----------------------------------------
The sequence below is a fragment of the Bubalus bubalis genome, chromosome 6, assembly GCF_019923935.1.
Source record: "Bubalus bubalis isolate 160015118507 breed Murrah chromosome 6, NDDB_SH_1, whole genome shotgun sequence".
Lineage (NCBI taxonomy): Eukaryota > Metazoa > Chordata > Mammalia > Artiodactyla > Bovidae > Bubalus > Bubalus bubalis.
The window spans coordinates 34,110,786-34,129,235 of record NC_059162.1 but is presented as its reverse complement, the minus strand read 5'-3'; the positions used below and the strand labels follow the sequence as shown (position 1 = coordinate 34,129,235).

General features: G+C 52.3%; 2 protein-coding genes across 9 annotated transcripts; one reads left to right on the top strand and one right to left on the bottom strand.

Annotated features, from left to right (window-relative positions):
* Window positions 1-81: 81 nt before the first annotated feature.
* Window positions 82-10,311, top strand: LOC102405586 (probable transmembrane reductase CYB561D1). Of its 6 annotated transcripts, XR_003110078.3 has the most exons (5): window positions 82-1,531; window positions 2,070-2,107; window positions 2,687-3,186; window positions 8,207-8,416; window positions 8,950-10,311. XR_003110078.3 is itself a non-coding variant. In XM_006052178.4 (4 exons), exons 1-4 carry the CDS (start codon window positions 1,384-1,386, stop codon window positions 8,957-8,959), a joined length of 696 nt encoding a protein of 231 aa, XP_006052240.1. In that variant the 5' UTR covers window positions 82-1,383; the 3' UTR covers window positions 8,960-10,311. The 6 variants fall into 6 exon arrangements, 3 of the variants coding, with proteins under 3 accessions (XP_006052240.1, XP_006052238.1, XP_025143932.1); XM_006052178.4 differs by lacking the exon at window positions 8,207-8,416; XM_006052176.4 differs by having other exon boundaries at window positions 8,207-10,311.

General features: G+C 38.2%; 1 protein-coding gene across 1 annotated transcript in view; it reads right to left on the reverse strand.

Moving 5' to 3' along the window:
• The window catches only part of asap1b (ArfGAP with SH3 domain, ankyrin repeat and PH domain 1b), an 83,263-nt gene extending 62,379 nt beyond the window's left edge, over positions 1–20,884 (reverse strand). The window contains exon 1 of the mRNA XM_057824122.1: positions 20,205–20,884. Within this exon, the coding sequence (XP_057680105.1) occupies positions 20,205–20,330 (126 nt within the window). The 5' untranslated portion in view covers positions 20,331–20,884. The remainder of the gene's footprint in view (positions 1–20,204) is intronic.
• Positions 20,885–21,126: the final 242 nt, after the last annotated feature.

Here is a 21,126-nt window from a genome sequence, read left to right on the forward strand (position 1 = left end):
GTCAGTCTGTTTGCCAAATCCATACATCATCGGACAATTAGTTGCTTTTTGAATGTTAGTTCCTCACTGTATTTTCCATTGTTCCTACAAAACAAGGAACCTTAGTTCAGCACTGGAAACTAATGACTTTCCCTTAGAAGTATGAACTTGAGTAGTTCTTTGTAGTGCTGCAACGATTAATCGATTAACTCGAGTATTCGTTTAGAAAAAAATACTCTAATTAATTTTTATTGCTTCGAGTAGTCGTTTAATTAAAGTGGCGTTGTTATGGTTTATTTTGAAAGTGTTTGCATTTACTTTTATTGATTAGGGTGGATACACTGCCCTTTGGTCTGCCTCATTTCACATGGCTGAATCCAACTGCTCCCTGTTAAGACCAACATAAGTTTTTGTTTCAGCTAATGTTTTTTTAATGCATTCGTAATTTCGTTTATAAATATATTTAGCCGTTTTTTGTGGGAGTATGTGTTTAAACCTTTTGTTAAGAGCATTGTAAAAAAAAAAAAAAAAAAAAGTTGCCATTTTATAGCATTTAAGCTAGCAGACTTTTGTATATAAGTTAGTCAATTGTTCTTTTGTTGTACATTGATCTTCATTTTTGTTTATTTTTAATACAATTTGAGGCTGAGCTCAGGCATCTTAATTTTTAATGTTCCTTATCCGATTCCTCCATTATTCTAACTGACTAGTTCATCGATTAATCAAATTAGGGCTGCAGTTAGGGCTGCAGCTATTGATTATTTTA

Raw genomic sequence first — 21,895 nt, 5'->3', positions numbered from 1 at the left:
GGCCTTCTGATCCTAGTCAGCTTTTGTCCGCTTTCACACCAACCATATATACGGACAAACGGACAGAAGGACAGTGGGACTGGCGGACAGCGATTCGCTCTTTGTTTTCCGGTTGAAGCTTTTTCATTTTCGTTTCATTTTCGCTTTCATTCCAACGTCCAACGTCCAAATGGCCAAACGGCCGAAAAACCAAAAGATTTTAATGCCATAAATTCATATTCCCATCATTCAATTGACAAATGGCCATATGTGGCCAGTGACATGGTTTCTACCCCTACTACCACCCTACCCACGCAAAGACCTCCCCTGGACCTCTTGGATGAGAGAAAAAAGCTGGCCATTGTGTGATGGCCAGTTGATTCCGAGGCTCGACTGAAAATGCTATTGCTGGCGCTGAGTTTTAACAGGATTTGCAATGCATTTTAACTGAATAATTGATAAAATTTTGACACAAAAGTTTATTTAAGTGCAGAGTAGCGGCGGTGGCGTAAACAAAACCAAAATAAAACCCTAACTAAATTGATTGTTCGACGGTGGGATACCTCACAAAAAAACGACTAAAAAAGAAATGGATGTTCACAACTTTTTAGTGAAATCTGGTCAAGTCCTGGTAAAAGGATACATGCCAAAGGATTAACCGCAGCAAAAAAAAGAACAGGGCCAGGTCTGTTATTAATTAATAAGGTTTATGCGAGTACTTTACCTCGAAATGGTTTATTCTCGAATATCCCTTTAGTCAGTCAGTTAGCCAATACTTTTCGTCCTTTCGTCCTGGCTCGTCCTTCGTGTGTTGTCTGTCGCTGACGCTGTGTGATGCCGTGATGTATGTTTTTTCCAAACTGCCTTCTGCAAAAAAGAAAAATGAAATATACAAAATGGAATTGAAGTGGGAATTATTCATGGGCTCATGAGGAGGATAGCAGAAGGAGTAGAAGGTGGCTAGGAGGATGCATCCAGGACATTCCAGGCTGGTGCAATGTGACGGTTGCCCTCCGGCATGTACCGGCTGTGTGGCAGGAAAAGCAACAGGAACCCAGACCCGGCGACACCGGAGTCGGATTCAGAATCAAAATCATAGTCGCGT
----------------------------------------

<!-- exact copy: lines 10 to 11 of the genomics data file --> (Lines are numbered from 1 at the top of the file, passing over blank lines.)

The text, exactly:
Moving 5' to 3' along the window:
• The window catches only part of asap1b (ArfGAP with SH3 domain, ankyrin repeat and PH domain 1b), an 83,263-nt gene extending 62,379 nt beyond the window's left edge, over positions 1–20,884 (reverse strand). The window contains exon 1 of the mRNA XM_057824122.1: positions 20,205–20,884. Within this exon, the coding sequence (XP_057680105.1) occupies positions 20,205–20,330 (126 nt within the window). The 5' untranslated portion in view covers positions 20,331–20,884. The remainder of the gene's footprint in view (positions 1–20,204) is intronic.